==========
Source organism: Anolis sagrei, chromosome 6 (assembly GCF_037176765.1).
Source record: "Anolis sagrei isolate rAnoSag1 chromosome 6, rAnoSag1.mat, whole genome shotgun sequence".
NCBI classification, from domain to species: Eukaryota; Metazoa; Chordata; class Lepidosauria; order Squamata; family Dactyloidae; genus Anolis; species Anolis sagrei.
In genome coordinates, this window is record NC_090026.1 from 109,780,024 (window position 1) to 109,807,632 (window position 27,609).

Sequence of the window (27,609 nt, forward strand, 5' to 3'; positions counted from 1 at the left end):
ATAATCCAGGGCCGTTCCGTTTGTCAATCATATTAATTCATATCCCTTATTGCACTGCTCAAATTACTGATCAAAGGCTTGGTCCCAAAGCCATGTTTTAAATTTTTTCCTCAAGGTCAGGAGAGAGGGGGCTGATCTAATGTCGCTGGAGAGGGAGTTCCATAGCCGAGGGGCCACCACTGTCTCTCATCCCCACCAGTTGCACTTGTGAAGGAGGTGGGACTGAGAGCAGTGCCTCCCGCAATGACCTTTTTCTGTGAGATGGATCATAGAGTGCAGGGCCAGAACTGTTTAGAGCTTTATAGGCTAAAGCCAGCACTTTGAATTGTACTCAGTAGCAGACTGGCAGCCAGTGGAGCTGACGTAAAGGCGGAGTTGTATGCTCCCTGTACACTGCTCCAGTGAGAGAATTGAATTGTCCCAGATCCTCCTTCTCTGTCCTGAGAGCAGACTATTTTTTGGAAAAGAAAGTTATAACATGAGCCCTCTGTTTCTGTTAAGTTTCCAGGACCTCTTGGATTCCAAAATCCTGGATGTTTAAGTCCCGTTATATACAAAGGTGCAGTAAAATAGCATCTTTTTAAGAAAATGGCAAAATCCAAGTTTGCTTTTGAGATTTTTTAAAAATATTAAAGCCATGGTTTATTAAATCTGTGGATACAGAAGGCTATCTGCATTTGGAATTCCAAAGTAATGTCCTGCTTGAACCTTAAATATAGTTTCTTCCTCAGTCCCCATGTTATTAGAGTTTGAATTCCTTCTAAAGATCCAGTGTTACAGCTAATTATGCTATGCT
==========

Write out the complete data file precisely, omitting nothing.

Source organism: Anolis sagrei, chromosome 6 (assembly GCF_037176765.1).
Source record: "Anolis sagrei isolate rAnoSag1 chromosome 6, rAnoSag1.mat, whole genome shotgun sequence".
NCBI classification, from domain to species: Eukaryota; Metazoa; Chordata; class Lepidosauria; order Squamata; family Dactyloidae; genus Anolis; species Anolis sagrei.
In genome coordinates, this window is record NC_090026.1 from 109,780,024 (window position 1) to 109,807,632 (window position 27,609).

Sequence of the window (27,609 nt, forward strand, 5' to 3'; positions counted from 1 at the left end):
ATAATCCAGGGCCGTTCCGTTTGTCAATCATATTAATTCATATCCCTTATTGCACTGCTCAAATTACTGATCAAAGGCTTGGTCCCAAAGCCATGTTTTAAATTTTTTCCTCAAGGTCAGGAGAGAGGGGGCTGATCTAATGTCGCTGGAGAGGGAGTTCCATAGCCGAGGGGCCACCACTGTCTCTCATCCCCACCAGTTGCACTTGTGAAGGAGGTGGGACTGAGAGCAGTGCCTCCCGCAATGACCTTTTTCTGTGAGATGGATCATAGAGTGCAGGGCCAGAACTGTTTAGAGCTTTATAGGCTAAAGCCAGCACTTTGAATTGTACTCAGTAGCAGACTGGCAGCCAGTGGAGCTGACGTAAAGGCGGAGTTGTATGCTCCCTGTACACTGCTCCAGTGAGAGAATTGAATTGTCCCAGATCCTCCTTCTCTGTCCTGAGAGCAGACTATTTTTTGGAAAAGAAAGTTATAACATGAGCCCTCTGTTTCTGTTAAGTTTCCAGGACCTCTTGGATTCCAAAATCCTGGATGTTTAAGTCCCGTTATATACAAAGGTGCAGTAAAATAGCATCTTTTTAAGAAAATGGCAAAATCCAAGTTTGCTTTTGAGATTTTTTAAAAATATTAAAGCCATGGTTTATTAAATCTGTGGATACAGAAGGCTATCTGCATTTGGAATTCCAAAGTAATGTCCTGCTTGAACCTTAAATATAGTTTCTTCCTCAGTCCCCATGTTATTAGAGTTTGAATTCCTTCTAAAGATCCAGTGTTACAGCTAATTATGCTATGCT